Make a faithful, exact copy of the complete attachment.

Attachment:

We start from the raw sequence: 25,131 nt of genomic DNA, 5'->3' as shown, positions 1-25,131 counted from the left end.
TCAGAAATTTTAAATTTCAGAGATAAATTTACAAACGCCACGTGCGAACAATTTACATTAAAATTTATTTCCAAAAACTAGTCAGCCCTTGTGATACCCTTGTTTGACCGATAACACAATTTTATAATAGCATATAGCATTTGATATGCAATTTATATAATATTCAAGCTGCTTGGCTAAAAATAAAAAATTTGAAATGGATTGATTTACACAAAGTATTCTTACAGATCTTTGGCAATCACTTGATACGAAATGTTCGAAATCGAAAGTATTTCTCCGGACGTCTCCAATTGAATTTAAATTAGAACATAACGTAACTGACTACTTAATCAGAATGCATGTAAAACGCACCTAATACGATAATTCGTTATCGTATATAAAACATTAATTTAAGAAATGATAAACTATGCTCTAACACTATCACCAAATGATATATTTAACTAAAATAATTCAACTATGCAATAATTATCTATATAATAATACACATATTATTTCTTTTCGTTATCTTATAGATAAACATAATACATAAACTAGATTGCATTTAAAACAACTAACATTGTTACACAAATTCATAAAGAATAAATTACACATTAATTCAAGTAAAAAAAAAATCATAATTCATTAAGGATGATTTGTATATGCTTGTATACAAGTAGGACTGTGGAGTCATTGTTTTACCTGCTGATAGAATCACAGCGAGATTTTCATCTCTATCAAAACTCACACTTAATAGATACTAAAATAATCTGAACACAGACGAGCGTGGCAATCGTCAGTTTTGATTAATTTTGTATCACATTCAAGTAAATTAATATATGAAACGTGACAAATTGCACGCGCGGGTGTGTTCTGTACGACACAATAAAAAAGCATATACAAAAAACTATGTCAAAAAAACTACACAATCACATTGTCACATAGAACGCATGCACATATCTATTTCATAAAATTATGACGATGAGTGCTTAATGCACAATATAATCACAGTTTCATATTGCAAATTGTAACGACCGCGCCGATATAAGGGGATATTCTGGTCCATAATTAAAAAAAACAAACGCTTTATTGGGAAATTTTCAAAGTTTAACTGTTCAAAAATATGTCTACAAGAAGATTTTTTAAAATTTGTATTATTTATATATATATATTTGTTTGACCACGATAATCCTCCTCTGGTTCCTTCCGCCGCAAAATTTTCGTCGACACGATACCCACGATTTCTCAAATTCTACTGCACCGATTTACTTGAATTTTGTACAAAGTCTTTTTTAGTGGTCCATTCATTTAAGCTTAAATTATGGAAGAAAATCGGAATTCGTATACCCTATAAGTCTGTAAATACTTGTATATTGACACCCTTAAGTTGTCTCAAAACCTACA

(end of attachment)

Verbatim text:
We start from the raw sequence: 25,131 nt of genomic DNA, 5'->3' as shown, positions 1-25,131 counted from the left end.
TCAGAAATTTTAAATTTCAGAGATAAATTTACAAACGCCACGTGCGAACAATTTACATTAAAATTTATTTCCAAAAACTAGTCAGCCCTTGTGATACCCTTGTTTGACCGATAACACAATTTTATAATAGCATATAGCATTTGATATGCAATTTATATAATATTCAAGCTGCTTGGCTAAAAATAAAAAATTTGAAATGGATTGATTTACACAAAGTATTCTTACAGATCTTTGGCAATCACTTGATACGAAATGTTCGAAATCGAAAGTATTTCTCCGGACGTCTCCAATTGAATTTAAATTAGAACATAACGTAACTGACTACTTAATCAGAATGCATGTAAAACGCACCTAATACGATAATTCGTTATCGTATATAAAACATTAATTTAAGAAATGATAAACTATGCTCTAACACTATCACCAAATGATATATTTAACTAAAATAATTCAACTATGCAATAATTATCTATATAATAATACACATATTATTTCTTTTCGTTATCTTATAGATAAACATAATACATAAACTAGATTGCATTTAAAACAACTAACATTGTTACACAAATTCATAAAGAATAAATTACACATTAATTCAAGTAAAAAAAAAATCATAATTCATTAAGGATGATTTGTATATGCTTGTATACAAGTAGGACTGTGGAGTCATTGTTTTACCTGCTGATAGAATCACAGCGAGATTTTCATCTCTATCAAAACTCACACTTAATAGATACTAAAATAATCTGAACACAGACGAGCGTGGCAATCGTCAGTTTTGATTAATTTTGTATCACATTCAAGTAAATTAATATATGAAACGTGACAAATTGCACGCGCGGGTGTGTTCTGTACGACACAATAAAAAAGCATATACAAAAAACTATGTCAAAAAAACTACACAATCACATTGTCACATAGAACGCATGCACATATCTATTTCATAAAATTATGACGATGAGTGCTTAATGCACAATATAATCACAGTTTCATATTGCAAATTGTAACGACCGCGCCGATATAAGGGGATATTCTGGTCCATAATTAAAAAAAACAAACGCTTTATTGGGAAATTTTCAAAGTTTAACTGTTCAAAAATATGTCTACAAGAAGATTTTTTAAAATTTGTATTATTTATATATATATATTTGTTTGACCACGATAATCCTCCTCTGGTTCCTTCCGCCGCAAAATTTTCGTCGACACGATACCCACGATTTCTCAAATTCTACTGCACCGATTTACTTGAATTTTGTACAAAGTCTTTTTTAGTGGTCCATTCATTTAAGCTTAAATTATGGAAGAAAATCGGAATTCGTATACCCTATAAGTCTGTAAATACTTGTATATTGACACCCTTAAGTTGTCTCAAAACCTACA